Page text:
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tdgeek:

 

How much is a powerwall and what kWh?

 

 

The Powerwall 2.0 is 13.5kWh includes it's own inverter now.

 

It's not clear to me if the 1150 'supporting hardware' is the install cost, or if you pay another 1150-2900 on top of the 9900 for install.

 

Interestingly Tesla estimate on a typical day with a 7kW solar install and one battery you will be 100% self powered.  If you have A/C then you need 8kWh solar and 2 powerwalls.  But you still need a grid connection or your house will go dark on less than typical sunshine days.

 

[i]

 

AUD$8,750 1 Powerwall
AUD$1,150 Supporting hardware
AUD$9,900 Total equipment cost

 

Your final design and pricing will be based on your electrical panel, home energy usage, number of Powerwalls, and where you’d like your Powerwall installed. Typical installation cost ranges fromAUD$1,150 to AUD$2,900. This does not include solar installation, electrical upgrades (if necessary), taxes, permit fees, or any retailer / connection charges that may apply. This estimate includes goods and services tax.

 

[/i]

 

https://www.tesla.com/en_AU/powerwall?redirect=no

 

 

 

Using a car as a load shifting battery is an interesting idea, but doesn't really help with solar unless you leave your car at home during the day to charge.


SBQ

40 posts

Geek
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  Reply # 1949645 31-Jan-2018 19:37
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Well i'm thinking for most places their winter power use is far higher than summer. I know my winter electric bill is ten times higher in winter than summer; $25/fortnight vs $250, but im on oil column heaters waiting for a renovation to kick off and install central heating, you'd invest in better heating before you invest in batteries, but even the 3 times efficiency of a heatpump you are still looking at maybe a yearly average 25kWh/day containing 100kWh/day in the middle of winter?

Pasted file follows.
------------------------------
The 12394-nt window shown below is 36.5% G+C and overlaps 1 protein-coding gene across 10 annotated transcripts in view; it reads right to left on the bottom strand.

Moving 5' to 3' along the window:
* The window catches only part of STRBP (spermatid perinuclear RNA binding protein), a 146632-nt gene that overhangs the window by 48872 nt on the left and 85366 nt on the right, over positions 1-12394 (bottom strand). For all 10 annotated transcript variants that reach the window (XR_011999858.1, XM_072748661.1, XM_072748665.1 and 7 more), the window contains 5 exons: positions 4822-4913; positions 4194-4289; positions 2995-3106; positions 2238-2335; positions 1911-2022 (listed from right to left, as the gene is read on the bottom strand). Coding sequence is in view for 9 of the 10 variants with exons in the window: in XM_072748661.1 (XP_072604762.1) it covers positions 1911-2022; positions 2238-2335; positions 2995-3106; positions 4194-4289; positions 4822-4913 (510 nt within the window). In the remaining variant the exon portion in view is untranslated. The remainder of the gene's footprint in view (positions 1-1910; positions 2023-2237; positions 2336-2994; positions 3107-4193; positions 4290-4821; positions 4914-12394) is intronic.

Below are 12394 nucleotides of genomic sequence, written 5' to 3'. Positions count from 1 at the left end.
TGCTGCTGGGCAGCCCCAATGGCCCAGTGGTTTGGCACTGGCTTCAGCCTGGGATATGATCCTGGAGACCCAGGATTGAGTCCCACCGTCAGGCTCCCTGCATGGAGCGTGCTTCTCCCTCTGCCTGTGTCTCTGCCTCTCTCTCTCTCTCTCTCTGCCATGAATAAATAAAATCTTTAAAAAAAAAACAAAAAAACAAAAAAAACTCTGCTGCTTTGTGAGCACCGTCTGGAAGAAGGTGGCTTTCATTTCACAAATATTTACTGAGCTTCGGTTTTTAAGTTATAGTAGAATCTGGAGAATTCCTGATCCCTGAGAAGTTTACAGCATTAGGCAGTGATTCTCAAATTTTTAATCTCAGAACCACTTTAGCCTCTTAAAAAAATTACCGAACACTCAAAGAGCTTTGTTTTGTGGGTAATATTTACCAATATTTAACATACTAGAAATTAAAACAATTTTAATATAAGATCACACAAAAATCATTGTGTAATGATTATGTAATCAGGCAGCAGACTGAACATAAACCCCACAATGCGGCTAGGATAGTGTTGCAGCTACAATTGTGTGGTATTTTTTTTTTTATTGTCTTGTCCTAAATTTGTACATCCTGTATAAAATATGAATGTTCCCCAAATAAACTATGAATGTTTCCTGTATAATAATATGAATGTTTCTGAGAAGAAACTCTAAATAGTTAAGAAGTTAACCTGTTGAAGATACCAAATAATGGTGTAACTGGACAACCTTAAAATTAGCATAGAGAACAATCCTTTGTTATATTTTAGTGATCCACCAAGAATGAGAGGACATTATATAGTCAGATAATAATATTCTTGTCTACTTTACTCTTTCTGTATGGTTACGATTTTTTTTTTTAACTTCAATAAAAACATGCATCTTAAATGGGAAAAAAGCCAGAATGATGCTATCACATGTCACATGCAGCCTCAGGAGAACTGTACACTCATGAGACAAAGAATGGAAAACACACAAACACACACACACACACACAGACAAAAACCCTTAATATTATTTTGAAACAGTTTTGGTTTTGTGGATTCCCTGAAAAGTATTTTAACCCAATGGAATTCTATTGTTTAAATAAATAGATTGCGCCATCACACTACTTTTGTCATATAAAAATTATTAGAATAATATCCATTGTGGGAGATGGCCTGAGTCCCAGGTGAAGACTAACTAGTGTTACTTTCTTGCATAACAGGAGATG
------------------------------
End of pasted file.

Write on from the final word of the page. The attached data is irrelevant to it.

... so 8 powerwalls = NZ$30,000.  Might be waiting a 30 years for Li-Ion prices to come down to make that affordable. Need some new battery chemistry to become commercially viable.

 

 

100kW/hrs in a day is a lot of power usage and if space heating is that expensive, you're best to invest in insulation. At 3 months you'll reached 9000 kw/hrs which is already the average quota use in NZ. If you multiply by an average kW price of 30cents, that's $2,700.

 

We're not advocating installing multiple Powerwalls for every household. I'm just saying that if the electricity market becomes unfavourable to the public, then people would consider ways to pay less for electricity. Newer houses are more energy efficient, and if things get nasty, newer houses would be build again be build to a more higher standard and become less reliant on electricity use from the grid.

 

BTW, not even the most power hungry house in America uses 8 x Powerwall units. But you can bet your boot 1 single Powerwall unit can meet the needs of many newly built houses in NZ.


66 posts

Master Geek
+1 received by user: 5


  Reply # 1949656 31-Jan-2018 20:02
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dantheperson:

 

tdgeek:

 

How much is a powerwall and what kWh?

 

 

The Powerwall 2.0 is 13.5kWh includes it's own inverter now.

 

It's not clear to me if the 1150 'supporting hardware' is the install cost, or if you pay another 1150-2900 on top of the 9900 for install.

 

Using a car as a load shifting battery is an interesting idea, but doesn't really help with solar unless you leave your car at home during the day to charge.